Registered Capital in China: A Comprehensive Guide for Foreign Businesses [2024 Update]

Posted by Written by Arendse Huld Reading Time: 8 minutes

The significance of registered capital for foreign companies seeking to establish a presence in China cannot be overstated. Registered capital represents not only the financial commitment of foreign investors to the Chinese market but is also a key regulatory requirement for corporate establishment. 

Update (January 11, 2024): China’s legislature has adopted an amendment to the country’s Company Law, which makes a few changes to the rules on subscribed and registered capital. These include new time limitations for shareholders of a Limited Liability Company to pay their subscribed capital and clarifications on the circumstances under which a company can reduce its registered capital. The amendments to the Company Law will come into effect on July 1, 2024. The following article has been updated to include the changes passed in the amended Company Law. 

Since China removed registered capital minimums except for a few industries, companies have been left to determine the figure by themselves. This can be a daunting and difficult task, as the amount is simultaneously rigid and crucial to a company’s early success.

In this article, we explain the basic requirements for registered capital within China’s corporate establishment procedures and discuss key considerations for companies in determining the registered capital amount. 

What is registered capital? 

Registered capital is the initial investment dedicated by shareholders to a company—either a joint venture or a wholly foreign-owned enterprise (WFOE) in the foreign investment regime. This amount must be registered with the local branch of the State Administration of Market Regulation (SAMR), when a company is incorporated. It is included in the company’s business license, Articles of Association (AoA), and the investment certificate issued to shareholders after incorporation.

There is no minimum registered capital amount to establish a company (including foreign-invested enterprises (FIE)) in China, except for those operating in certain industries, such as securities, banking, and insurance. The registered capital amount is therefore an approximate amount of capital that the company expects to inject over a certain number of years.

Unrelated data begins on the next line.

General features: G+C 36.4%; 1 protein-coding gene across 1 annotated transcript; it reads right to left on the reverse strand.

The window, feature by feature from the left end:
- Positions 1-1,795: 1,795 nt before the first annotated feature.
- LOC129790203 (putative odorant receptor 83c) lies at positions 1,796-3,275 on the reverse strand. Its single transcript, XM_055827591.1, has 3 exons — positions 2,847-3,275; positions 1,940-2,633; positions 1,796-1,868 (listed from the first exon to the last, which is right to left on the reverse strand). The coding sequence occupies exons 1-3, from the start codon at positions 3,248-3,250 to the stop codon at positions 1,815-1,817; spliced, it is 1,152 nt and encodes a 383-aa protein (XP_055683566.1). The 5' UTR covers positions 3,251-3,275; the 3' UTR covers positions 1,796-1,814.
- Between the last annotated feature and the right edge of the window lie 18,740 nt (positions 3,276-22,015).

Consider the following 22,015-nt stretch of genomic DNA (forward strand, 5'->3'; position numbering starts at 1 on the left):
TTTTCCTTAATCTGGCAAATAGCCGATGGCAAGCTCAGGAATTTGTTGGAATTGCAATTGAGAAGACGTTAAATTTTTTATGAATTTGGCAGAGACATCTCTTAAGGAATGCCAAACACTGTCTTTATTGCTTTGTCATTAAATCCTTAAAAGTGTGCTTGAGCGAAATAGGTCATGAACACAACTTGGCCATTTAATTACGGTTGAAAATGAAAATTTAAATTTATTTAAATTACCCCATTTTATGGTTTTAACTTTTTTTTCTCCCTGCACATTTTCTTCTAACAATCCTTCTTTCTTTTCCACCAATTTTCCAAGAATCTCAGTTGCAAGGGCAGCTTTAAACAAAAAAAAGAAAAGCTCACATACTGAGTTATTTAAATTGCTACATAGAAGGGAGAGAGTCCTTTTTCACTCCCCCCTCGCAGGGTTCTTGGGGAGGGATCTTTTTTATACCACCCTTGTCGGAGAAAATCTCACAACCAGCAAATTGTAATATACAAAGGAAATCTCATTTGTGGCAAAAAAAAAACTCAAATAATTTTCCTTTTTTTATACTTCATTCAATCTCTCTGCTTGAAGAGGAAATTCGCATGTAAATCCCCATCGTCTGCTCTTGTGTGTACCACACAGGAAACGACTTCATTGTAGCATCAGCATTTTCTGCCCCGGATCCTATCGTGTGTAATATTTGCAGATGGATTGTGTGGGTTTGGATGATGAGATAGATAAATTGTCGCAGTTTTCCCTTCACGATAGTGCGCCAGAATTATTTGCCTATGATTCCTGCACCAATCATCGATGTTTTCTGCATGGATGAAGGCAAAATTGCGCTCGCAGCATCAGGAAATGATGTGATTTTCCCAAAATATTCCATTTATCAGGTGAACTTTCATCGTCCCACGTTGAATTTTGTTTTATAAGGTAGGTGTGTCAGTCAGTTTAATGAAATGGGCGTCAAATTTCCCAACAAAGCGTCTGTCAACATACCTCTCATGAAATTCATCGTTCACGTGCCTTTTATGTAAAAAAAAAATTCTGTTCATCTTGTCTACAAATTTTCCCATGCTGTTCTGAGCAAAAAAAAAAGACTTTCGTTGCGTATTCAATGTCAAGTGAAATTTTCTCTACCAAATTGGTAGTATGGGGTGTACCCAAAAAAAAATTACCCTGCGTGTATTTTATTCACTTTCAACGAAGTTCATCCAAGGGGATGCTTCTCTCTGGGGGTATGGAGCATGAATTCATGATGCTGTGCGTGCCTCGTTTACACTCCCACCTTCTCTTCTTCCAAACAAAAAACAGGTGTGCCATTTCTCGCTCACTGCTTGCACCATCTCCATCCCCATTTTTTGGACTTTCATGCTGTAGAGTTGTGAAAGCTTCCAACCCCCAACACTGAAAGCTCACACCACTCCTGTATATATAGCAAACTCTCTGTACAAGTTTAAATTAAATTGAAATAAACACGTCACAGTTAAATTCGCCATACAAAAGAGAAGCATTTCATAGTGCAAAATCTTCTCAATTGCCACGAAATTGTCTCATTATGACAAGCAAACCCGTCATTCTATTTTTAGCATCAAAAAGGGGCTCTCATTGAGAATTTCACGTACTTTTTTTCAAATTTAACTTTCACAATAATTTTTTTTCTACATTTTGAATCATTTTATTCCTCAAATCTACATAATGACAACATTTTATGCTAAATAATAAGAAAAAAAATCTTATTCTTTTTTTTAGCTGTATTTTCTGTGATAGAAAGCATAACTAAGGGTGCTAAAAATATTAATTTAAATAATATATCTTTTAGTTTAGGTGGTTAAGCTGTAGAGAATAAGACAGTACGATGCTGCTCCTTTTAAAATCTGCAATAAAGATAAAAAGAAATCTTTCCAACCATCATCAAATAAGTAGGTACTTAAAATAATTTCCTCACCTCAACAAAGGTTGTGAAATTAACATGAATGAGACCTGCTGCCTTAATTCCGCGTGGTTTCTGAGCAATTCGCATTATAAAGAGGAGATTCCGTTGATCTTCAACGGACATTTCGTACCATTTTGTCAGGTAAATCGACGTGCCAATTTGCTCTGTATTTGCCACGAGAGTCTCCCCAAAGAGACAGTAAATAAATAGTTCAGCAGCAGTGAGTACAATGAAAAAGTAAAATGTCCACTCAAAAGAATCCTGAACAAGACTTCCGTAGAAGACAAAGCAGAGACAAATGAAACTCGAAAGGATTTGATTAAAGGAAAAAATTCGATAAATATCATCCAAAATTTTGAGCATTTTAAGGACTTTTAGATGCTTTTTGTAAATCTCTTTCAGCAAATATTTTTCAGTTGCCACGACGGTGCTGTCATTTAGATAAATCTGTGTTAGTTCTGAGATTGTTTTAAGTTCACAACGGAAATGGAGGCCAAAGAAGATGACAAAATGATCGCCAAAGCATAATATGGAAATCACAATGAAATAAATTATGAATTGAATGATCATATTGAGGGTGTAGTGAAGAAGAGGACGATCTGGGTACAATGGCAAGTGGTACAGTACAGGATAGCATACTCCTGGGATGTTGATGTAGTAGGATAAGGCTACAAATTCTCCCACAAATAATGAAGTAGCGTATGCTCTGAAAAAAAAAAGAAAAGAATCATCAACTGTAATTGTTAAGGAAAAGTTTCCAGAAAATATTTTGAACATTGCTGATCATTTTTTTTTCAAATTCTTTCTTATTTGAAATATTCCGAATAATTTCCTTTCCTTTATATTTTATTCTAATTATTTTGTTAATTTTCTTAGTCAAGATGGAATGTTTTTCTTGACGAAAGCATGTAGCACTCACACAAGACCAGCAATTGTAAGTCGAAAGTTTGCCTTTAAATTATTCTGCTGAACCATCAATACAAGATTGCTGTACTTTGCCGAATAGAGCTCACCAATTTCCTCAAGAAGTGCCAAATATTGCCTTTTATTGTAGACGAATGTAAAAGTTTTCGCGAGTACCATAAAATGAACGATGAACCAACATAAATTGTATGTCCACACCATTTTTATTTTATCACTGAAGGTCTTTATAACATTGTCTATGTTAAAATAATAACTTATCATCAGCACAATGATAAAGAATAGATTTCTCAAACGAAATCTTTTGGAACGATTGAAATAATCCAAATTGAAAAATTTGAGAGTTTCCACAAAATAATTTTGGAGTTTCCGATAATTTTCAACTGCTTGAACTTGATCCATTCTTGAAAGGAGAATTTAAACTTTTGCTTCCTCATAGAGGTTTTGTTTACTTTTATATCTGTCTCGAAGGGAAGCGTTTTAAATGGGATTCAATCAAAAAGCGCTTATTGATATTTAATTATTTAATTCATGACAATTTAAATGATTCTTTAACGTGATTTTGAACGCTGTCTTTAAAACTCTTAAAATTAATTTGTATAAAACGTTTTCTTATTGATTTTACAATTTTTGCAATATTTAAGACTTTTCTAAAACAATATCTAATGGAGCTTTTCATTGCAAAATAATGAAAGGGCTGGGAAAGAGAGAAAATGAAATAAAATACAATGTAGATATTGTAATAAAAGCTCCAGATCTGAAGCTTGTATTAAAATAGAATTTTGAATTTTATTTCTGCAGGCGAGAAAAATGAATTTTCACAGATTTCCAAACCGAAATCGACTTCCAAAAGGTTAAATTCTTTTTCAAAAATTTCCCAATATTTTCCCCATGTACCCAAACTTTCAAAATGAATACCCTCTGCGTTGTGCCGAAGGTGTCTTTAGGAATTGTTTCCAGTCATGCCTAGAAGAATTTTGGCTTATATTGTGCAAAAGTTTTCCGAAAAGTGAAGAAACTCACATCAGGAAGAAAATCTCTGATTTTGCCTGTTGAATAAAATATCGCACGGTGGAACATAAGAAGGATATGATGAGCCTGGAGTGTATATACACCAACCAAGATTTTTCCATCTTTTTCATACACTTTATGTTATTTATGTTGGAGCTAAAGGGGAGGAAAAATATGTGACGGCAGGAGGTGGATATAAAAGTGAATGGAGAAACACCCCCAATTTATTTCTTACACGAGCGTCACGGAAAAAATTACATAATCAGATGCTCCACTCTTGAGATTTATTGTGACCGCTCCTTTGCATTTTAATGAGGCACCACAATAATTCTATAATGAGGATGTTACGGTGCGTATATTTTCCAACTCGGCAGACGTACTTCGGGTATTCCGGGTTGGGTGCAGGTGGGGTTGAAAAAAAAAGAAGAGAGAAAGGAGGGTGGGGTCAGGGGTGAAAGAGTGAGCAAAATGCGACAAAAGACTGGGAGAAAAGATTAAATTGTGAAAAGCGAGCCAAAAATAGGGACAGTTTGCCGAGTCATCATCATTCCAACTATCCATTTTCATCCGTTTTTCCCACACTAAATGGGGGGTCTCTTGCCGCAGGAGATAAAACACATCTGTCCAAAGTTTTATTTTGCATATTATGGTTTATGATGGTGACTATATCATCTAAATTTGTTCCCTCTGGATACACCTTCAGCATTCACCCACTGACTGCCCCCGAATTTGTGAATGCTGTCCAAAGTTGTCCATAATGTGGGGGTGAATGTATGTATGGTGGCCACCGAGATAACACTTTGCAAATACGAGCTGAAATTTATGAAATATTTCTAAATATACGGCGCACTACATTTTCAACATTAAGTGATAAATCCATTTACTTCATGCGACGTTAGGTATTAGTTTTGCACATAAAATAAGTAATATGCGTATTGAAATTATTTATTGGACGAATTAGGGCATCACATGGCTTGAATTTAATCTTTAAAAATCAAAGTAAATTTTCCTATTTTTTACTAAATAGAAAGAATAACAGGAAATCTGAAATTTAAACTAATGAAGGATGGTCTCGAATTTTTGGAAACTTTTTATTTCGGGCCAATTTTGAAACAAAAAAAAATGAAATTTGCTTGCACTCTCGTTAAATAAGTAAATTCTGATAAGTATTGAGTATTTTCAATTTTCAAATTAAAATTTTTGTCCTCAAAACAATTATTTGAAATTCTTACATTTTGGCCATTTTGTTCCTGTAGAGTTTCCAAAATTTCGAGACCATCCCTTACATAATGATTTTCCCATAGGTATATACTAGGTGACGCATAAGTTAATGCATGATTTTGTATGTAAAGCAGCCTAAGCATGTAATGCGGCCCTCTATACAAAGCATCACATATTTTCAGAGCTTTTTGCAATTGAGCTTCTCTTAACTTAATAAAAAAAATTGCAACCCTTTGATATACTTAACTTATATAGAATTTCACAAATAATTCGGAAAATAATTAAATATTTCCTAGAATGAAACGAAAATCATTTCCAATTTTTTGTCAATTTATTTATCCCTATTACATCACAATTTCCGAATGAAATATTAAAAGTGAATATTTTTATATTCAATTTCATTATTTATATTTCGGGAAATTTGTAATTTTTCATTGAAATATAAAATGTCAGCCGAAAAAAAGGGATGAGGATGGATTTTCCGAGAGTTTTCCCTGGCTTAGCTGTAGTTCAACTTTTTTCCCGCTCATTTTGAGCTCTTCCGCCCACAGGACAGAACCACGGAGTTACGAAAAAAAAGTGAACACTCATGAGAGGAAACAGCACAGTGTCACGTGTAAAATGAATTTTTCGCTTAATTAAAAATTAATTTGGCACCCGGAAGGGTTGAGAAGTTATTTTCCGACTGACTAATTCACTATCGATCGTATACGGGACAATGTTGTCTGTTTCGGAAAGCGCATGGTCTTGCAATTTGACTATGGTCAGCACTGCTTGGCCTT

China follows a subscribed capital model, which means that the capital contributions do not need to be paid upfront. Previously, the subscribed capital could be injected under a schedule determined by the company itself. However, in the 2023 amendment to the Company Law passed on December 29, 2023, shareholders of a Limited Liability Company (LLC) must pay their subscribed capital in full within five years of the company’s establishment. 

Registered capital can be in the form of cash or in-kind contributions, such as the provision of equipment, intellectual property, or even labor. However, in-kind contributions can only account for up to 20 percent of the total registered capital amount. 

In addition to the new time limit, the amended Company Law also stipulates new requirements for companies to disclose their registered capital. 

Article 40 of the 2023 Company Law states that companies must disclose the following information on capital registration through the National Enterprise Credit Information Disclosure System (among other information): 

  • The amount of capital contribution subscribed and paid by shareholders of an LLC, the method and date of capital contribution, and the number of shares subscribed by the promoters of a joint stock company; and 
  • Changes to the equity and share information of shareholders of LLCs and promoters of joint stock companies. 

Considerations for determining the registered capital amount 

Determining the registered capital amount can be a difficult process, and it is crucial for FIEs to carefully consider many different factors when choosing a number. 

First, the registered capital should be sufficient to fund the FIE’s operations at the early investment stage, which is usually until it begins to generate enough income to cover the expenses. This takes at least one to two years and could be longer.  

Meanwhile, changing the registered capital amount is a lengthy process in China as it needs to go through required procedures and involves changing the business registration. For this reason, if a company has underestimated the capital needed to keep its business running, or income has been slower to generate than expected, it could quickly run out of cash with few avenues for injecting liquidity, leading to significant operational delays. Moreover, an additional injection of liquidity (that does not involve raising the registered capital amount) might be considered income and therefore subject to tax.